The following rule changes will probably not impact your kendo training any time soon nor in the near future. However, implementation of them in competition for young Japanese kenshi ensures that there will be a stylistic change in the kendo leaders of the future and it is also strongly hints at what the kendo leaders of today see as bad style.
The changes have been in discussion and trial over quite a while here in Japan (implementation was decided in May 2009, and I have personally seen the rules been applied in shiai), but it is only from this month (October 2009) where competitors will get a hansoku rather than a warning, i.e. the rules go into full implementation.
Lets look at a simple definition of the new rules:
– from a correct tsubazeriai you have 10 seconds to either attempt a strike, or break off. Not doing so will result in a penalty (hansoku);
– if you chose to break off from tsubazeriai you must do so to a distance where your shinai (kensaki) are not touching
– if you are trying to break off from tsubazeriai yet start attacking, taking jodan, or doing something other than attempting to break to the distance above then you will be penalised (hansoku)
An emphasis on “correct tsubazeriai”
One of the major points in the literature and training seminars concerning this is that tsubazeriai must be “correctly” done. That is, both competitors must work to not allow their hands to float up, ensure their posture is correct, and their shinai must be on the omote (right) side of their opponents. Incorrect tsubazeriai will earn you a hansoku.
Although pushing and the placement of the shinai on your opponents shoulder are not covered in these new rules, both are already considered bad form and could land you with a penalty.
If your shinai goes to the ura (left) side, then you won’t be penalised as long as you make an effort to move it back.Also, breaking off whilst your shinai on the ura side generally won’t result in a penalty unless it is continually done by a particular competitor.
What if an attack is launched at the very moment one of the competitors chooses to break off?
In this instance the decision to award a successful strike is left to the shinpan. However, it must be from the point (or pretty much so) where the competitors kote are touching. If an attack is launched when one competitor has already moved back somewhat, then that would be a penalty.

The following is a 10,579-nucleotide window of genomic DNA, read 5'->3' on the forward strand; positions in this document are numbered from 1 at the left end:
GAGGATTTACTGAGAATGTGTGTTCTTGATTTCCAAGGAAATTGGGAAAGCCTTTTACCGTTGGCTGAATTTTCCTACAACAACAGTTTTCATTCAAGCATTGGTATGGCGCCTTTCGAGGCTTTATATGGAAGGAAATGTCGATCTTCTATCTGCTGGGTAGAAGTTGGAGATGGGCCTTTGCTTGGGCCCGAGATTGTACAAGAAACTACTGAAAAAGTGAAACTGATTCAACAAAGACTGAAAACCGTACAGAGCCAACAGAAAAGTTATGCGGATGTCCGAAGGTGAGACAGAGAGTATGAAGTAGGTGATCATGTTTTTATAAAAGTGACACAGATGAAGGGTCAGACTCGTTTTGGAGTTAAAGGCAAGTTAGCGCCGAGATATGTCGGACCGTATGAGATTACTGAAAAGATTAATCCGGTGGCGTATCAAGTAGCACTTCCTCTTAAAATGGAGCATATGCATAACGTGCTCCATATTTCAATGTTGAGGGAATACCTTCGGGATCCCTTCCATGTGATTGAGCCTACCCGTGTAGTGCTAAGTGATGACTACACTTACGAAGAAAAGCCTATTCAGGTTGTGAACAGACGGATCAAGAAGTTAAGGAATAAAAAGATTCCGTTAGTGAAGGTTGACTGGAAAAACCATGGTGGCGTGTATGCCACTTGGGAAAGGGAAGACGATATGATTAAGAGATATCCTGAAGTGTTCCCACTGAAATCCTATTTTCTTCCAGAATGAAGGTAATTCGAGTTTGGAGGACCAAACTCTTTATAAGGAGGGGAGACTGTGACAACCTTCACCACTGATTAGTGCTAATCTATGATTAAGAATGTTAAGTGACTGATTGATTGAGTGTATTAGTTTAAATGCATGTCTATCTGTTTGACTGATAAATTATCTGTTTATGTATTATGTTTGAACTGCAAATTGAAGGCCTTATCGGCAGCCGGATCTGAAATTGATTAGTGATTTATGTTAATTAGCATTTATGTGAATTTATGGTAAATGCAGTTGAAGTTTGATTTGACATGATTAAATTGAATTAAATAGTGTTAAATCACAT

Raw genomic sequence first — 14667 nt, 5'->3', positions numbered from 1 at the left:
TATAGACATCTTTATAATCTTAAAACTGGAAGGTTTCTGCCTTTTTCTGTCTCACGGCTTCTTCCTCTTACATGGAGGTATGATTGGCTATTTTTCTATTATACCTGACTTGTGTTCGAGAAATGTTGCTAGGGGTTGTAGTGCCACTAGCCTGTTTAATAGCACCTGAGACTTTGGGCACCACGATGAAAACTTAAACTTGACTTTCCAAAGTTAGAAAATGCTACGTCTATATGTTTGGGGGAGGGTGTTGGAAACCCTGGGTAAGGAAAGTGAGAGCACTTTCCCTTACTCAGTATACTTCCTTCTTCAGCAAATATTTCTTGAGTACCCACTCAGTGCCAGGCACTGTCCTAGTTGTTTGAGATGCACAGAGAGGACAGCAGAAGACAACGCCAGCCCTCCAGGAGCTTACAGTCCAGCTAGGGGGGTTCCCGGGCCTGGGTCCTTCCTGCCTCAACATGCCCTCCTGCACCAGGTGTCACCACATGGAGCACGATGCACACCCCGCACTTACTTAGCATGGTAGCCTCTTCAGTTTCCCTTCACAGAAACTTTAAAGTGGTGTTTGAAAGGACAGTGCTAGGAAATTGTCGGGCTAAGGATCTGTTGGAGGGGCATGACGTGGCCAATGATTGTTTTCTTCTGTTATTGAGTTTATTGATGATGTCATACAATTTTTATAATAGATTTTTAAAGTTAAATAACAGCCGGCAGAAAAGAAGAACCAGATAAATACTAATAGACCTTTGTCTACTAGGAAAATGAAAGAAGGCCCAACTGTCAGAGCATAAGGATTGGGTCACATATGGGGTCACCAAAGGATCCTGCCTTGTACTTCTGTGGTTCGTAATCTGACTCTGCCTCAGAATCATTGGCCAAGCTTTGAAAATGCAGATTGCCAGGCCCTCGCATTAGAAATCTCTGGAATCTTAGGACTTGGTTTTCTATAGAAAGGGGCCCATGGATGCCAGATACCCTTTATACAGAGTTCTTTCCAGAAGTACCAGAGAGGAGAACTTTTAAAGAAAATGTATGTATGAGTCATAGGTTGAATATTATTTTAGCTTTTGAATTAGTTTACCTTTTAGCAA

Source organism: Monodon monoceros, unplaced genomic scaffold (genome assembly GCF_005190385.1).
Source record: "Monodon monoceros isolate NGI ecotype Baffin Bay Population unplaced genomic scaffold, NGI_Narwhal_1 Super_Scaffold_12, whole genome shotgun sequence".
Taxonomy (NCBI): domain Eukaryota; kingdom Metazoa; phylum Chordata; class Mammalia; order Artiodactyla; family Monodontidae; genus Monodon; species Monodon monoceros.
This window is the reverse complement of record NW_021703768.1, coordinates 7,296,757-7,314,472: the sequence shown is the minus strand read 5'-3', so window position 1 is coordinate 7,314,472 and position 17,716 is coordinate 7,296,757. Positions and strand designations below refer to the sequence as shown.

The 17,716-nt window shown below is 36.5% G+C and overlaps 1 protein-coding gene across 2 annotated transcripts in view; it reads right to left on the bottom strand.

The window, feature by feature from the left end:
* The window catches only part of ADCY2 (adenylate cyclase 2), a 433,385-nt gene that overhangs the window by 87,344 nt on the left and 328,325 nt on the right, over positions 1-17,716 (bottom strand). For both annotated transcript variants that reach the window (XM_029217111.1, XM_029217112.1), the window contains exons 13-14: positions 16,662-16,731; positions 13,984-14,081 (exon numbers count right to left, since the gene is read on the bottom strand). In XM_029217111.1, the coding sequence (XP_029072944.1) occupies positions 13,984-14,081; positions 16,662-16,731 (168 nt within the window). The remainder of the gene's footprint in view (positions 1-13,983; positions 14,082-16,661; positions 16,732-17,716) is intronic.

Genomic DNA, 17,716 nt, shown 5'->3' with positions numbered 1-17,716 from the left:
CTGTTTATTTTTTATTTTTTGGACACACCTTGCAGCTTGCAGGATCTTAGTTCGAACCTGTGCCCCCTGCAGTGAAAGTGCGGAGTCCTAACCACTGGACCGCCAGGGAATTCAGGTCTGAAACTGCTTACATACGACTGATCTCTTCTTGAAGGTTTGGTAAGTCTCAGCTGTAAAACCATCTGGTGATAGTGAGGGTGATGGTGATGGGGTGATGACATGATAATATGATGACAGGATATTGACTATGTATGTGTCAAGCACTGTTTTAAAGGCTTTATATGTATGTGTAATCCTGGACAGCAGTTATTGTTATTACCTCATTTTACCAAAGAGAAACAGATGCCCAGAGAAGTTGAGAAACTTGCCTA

Why were these changes made?
This is relatively easy question to answer: kendo absolutely prefers a positive, forward attacking style, especially the younger you are. However, many youth competitions in recent times have seen an amazing amount of hikiwaza being scored, sometimes drastically more than a normal men-uchi. There are a few issues tied into this:
– negative kendo: many kenshi simply blocking (sometimes both competitors at the same time) and closing into tsubazeriai is against the preferred positive/attacking style of kendo and is seen as incredibly negative (I would go as far to say its even ugly) and has drawn criticism from many corners;
– blatant time wasting: its obvious that many competitors close into tsubazeria deliberately in order to time waste. With the new 10 second rule combined with the fact that if one person chooses to break off then the other can’t stall, the amount of time they can use up becomes limited;
– increase in hikiwaza specialists: obviously its not a bad thing to have a speciality technique but – as a school kendo coach myself – I’d rather train my students to favour more positive, attacking waza.
What happened to “wakare” ?
If the competitors are in correct tsubazeriai and they both have the will to strike, yet do not do so nor attempt to break off within 10 seconds, then the chushin must chose either to award a hansoku to both kenshi, or call wakare, though they are warned not to use this option “simply.”
My personal feeling is that shinpan will be more likely to call wakare at the beginning of a match but – if the competitors keep going back to tsubazeriai again and again – the chance of getting hansoku will increase drastically.
The impact these changes will have should become clearer in time, but hopefully it will promote a more forward attacking, positive style, rather than the long tsubazeriai and hikiwaza-centric competition we see a lot of nowadays.
I think the rules are somewhat vague (kendo rules are like that anyway!) and it may take sometime before individual shinpan become comfy with them. In the general kendo population itself there are many stylistic variations of tsubazeriai and how to attack/break off from it, and it follows that the shinpan themselves have a lot of opinion (hangups even!) in the matter.
I said in the beginning that these rule changes probably won’t affect you, and this is true. However, I do believe that what is spelled out by these changes are simple hallmarks of good kendo anyway, and although most kenshi tend to disfavour hikiwaza as their kendo matures, or at least use it in a more rational manner, I think its worthwhile keeping these points in mind while we are practising (and teaching), competition orientated or not.
大阪高体連審判講習会資料 (Osaka high school kendo association referee seminar materials)
第１８回全国高等学校剣道選抜大会総評 (18th All Japan high school senbatsu competition report)
剣窓, H21・5月 (All Japan Kendo Federation newsletter “Kenso,” May 2009 )